, Volume 33, Issue 6, pp 768–777 | Cite as

Coordination of Pharyngeal and Laryngeal Swallowing Events During Single Liquid Swallows After Oral Endotracheal Intubation for Patients with Acute Respiratory Distress Syndrome

  • Martin B. BrodskyEmail author
  • Ishani De
  • Kalyan Chilukuri
  • Minxuan Huang
  • Jeffrey B. Palmer
  • Dale M. Needham
Original Article


To evaluate timing and duration differences in airway protection and esophageal opening after oral intubation and mechanical ventilation for acute respiratory distress syndrome (ARDS) survivors versus age-matched healthy volunteers. Orally intubated adult (≥ 18 years old) patients receiving mechanical ventilation for ARDS were evaluated for swallowing impairments via a videofluoroscopic swallow study (VFSS) during usual care. Exclusion criteria were tracheostomy, neurological impairment, and head and neck cancer. Previously recruited healthy volunteers (n = 56) served as age-matched controls. All subjects were evaluated using 5-ml thin liquid barium boluses. VFSS recordings were reviewed frame-by-frame for the onsets of 9 pharyngeal and laryngeal events during swallowing. Eleven patients met inclusion criteria, with a median (interquartile range [IQR]) intubation duration of 14 (9, 16) days, and VFSSs completed a median of 5 (4, 13) days post-extubation. After arrival of the bolus in the pharynx, ARDS patients achieved maximum laryngeal closure a median (IQR) of 184 (158, 351) ms later than age-matched, healthy volunteers (p < 0.001) and it took longer to achieve laryngeal closure with a median (IQR) difference of 151 (103, 217) ms (p < 0.001), although there was no significant difference in duration of laryngeal closure. Pharyngoesophageal segment opening was a median (IQR) of − 116 (− 183, 1) ms (p = 0.004) shorter than in age-matched, healthy controls. Evaluation of swallowing physiology after oral endotracheal intubation in ARDS patients demonstrates slowed pharyngeal and laryngeal swallowing timing, suggesting swallow-related muscle weakness. These findings may highlight specific areas for further evaluation and potential therapeutic intervention to reduce post-extubation aspiration.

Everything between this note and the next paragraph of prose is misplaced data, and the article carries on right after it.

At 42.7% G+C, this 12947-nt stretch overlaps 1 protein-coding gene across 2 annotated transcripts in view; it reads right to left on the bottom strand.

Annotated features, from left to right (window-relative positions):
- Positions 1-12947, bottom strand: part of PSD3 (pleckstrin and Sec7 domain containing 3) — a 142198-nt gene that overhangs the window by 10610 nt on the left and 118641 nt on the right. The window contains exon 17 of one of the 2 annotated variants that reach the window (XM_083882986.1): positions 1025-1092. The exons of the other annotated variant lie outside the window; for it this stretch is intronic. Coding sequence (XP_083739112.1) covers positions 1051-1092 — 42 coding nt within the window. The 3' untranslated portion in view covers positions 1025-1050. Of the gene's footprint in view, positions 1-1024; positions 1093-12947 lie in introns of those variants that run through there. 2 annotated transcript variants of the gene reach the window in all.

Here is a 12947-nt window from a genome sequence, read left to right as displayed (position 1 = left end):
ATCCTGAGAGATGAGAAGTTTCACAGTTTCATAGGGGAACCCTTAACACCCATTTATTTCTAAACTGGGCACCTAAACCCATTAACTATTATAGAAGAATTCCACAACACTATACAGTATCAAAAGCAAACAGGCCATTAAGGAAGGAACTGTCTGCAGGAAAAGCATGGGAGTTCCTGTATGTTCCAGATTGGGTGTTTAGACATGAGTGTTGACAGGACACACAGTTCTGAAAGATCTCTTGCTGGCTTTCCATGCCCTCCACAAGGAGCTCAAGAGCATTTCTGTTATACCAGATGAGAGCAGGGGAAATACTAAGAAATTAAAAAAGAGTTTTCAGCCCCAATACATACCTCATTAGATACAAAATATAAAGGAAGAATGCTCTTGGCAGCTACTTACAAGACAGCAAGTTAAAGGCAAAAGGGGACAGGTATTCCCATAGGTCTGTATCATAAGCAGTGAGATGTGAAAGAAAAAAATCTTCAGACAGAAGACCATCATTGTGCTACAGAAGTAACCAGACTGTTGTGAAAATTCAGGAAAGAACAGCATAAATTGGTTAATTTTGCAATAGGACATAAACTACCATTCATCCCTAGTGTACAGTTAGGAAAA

Deglutition Deglutition disorders Dysphagia Intubation Mechanical ventilation Acute respiratory distress syndrome Fluoroscopy 



The authors thank Lisa Aronson Friedman, Sc.M. for her statistical assistance and Therese Cole, M.A., CCC-SLP, BCS-S, and Nicole Langton-Frost M.A. CCC-SLP, BCS-S for their contributions in analyzing video event timings. The authors also thank Bonnie Martin-Harris, Ph.D., CCC-SLP, BCS-S for the healthy volunteers dataset.


Research was supported by the National Institutes of Health (Grants: P050HL73994, R01HL088045, and 5K23DC013569).

Compliance with Ethical Standards


This study was funded by the National Institutes of Health.

Conflict of interest

All authors declare that there is no conflict of interest.

Informed Consent

Informed consent was obtained from all individual participants included in the study.


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Copyright information

© Springer Science+Business Media, LLC, part of Springer Nature 2018

Authors and Affiliations

  1. 1.Department of Physical Medicine and RehabilitationJohns Hopkins UniversityBaltimoreUSA
  2. 2.Outcomes After Critical Illness and Surgery (OACIS) Research GroupJohns Hopkins UniversityBaltimoreUSA
  3. 3.Department of EpidemiologyEmory UniversityAtlantaUSA
  4. 4.Department of Otolaryngology-Head and Neck Surgery and Center for Functional Anatomy and EvolutionJohns Hopkins UniversityBaltimoreUSA
  5. 5.Division of Pulmonary and Critical Care MedicineJohns Hopkins UniversityBaltimoreUSA

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